When her sister’s twelve-year-old first comes out as a boy a year before Daniel Jackson discovers the gate address to Atlantis, Miko fears she’ll become the go-to for questions from both close and distant relatives. She remembers with horror the pounding of her heart before she dared mention her first crush, she’s learning to be a Japanese-American lesbian scientist in a field so classified she can never speak about her work; she doesn’t know more about dysphoria than the average lay person.
It doesn’t happen. In between trying to decide whether to sign up for an intergalactic expedition and keeping her head in Area 51 Miko Kusanagi is just the well-loved aunt with the occasional girlfriend. And Joey is a boy and always has been.
The possibility of not seeing him grow up makes her hesitate for a long time.
She puts aside money for his upcoming treatments. It’s not necessary, she knows that her sister is doing well enough to finance them on her own. Her sister’s husband is, too, although alone he would struggle a little more. Together they shouldn’t need financial help but even before she is evacuated under the threat of twenty Hive-ships the Stargate Program has taught her there are no certainties in life. Midori’s son deserves every advantage for his future.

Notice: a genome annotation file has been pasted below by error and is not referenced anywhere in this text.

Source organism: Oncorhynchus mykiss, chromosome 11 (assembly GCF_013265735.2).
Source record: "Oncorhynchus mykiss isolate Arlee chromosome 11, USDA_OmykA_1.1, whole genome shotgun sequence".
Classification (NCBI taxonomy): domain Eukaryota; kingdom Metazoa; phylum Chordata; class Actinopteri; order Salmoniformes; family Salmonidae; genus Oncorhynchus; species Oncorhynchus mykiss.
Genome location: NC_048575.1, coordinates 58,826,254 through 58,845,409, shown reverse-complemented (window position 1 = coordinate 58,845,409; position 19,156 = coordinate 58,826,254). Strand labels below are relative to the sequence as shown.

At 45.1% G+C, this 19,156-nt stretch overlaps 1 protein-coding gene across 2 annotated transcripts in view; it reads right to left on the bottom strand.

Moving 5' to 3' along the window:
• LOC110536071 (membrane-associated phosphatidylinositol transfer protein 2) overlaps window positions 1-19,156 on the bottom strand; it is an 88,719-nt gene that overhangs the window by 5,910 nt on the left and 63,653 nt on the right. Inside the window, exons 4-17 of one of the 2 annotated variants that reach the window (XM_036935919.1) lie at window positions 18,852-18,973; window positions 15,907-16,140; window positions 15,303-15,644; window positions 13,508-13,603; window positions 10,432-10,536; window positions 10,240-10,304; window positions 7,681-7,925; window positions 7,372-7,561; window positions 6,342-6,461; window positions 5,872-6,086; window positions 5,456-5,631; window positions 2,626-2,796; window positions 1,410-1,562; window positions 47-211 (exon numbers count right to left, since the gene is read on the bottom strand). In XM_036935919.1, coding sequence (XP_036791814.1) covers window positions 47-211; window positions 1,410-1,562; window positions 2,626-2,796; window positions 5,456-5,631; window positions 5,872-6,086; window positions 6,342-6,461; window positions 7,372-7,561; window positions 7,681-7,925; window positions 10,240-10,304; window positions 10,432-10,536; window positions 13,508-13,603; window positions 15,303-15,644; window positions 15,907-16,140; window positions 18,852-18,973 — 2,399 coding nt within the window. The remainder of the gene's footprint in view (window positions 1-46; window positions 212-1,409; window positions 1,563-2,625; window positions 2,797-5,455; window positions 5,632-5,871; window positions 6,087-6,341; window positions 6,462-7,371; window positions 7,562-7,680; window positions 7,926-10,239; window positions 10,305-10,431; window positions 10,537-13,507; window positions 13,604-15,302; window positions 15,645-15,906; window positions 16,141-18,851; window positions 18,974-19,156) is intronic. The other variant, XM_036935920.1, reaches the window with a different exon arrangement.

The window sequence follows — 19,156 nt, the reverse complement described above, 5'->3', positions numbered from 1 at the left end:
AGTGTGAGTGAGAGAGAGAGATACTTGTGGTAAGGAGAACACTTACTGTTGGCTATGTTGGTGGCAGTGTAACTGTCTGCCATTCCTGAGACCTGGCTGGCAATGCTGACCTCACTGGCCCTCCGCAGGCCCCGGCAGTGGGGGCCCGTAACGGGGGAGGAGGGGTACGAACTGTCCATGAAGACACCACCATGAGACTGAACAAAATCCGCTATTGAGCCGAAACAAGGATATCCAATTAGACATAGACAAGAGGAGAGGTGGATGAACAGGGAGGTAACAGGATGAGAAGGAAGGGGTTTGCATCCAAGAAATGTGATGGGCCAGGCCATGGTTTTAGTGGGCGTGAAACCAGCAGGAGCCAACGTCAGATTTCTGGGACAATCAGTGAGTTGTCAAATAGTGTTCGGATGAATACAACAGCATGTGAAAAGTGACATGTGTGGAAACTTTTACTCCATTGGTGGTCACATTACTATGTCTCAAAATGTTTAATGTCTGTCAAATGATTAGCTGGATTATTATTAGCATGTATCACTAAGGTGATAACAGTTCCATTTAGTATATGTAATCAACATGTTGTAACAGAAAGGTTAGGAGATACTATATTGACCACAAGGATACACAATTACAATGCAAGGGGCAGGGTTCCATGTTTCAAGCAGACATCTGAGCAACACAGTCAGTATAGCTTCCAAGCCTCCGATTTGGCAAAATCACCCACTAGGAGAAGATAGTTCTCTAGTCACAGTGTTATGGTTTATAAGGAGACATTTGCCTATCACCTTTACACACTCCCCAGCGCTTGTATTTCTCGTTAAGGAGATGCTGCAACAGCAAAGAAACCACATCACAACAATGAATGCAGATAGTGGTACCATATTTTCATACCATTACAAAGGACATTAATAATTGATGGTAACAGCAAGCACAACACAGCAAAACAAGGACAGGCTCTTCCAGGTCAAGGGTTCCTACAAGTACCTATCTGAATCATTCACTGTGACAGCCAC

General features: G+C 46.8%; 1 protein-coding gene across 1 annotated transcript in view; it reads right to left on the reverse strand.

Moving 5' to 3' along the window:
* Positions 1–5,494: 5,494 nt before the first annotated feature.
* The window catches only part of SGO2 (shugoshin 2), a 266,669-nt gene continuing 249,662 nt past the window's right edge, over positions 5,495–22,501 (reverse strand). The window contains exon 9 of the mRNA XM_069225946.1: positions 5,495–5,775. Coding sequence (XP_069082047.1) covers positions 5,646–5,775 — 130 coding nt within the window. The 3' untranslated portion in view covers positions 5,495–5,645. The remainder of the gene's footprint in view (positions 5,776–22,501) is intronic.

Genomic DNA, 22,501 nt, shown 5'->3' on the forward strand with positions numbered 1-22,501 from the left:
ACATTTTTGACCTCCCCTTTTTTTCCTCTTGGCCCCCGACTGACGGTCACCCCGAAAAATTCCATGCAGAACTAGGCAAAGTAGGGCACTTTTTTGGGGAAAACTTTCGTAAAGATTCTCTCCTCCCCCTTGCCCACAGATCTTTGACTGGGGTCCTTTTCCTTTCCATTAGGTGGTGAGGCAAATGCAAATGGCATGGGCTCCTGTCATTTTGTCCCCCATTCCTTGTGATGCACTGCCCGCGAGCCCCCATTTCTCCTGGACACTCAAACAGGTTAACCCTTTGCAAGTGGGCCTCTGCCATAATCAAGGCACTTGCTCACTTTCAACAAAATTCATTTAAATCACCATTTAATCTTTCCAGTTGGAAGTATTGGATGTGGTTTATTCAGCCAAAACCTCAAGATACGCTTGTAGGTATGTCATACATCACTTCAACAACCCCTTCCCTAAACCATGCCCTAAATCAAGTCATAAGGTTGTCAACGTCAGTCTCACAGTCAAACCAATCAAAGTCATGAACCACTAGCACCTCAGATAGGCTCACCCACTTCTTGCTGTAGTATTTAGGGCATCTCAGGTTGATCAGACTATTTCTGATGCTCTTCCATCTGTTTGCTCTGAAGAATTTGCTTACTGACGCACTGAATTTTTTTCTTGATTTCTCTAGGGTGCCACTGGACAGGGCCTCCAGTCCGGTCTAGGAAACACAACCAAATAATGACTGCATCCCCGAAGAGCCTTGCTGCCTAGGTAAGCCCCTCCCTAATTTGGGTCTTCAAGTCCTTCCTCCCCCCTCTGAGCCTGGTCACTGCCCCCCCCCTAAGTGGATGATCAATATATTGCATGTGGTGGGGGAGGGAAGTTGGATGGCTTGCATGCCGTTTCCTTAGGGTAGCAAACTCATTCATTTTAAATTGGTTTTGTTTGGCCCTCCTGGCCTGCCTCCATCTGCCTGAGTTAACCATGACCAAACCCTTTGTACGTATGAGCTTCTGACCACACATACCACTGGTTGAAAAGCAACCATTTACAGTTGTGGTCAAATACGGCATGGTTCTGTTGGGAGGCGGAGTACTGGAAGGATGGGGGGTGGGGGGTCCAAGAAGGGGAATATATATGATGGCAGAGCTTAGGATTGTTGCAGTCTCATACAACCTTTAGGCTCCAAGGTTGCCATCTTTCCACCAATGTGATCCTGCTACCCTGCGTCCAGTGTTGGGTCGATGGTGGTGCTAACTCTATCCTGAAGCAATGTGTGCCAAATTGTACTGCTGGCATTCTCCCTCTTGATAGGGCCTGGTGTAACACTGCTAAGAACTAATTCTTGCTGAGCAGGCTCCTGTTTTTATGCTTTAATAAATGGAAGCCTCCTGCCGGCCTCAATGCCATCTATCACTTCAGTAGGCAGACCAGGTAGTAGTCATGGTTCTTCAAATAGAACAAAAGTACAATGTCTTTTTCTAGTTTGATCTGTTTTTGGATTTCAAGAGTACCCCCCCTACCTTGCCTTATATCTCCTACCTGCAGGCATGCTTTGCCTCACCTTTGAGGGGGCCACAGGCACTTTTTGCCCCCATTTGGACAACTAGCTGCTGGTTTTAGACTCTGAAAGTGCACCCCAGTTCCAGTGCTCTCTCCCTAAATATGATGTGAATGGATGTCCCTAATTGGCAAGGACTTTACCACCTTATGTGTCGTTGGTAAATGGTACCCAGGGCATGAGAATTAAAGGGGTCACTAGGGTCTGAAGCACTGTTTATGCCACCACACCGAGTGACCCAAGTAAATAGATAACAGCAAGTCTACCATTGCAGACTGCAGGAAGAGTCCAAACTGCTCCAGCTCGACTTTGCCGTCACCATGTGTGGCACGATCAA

Miko does her best for the expedition, perseveres, falls in love.
When they re-establish contact with Earth she volunteers all the medical doctors she knows for a second opinion on medications and their side-effects, even if they are not specialists. My Colette is knowledgeable about human biochemistry, she writes.
On Atlantis, she nods along with Sergeant Miller and Dr. Corrigan when Major Lorne mentions missing his nephews.
Joey is fifteen and very intrigued by the secrets around what his aunt is doing. He may have the gene, Miko thinks, and promises that she’ll tell him all she legally can when he comes of age.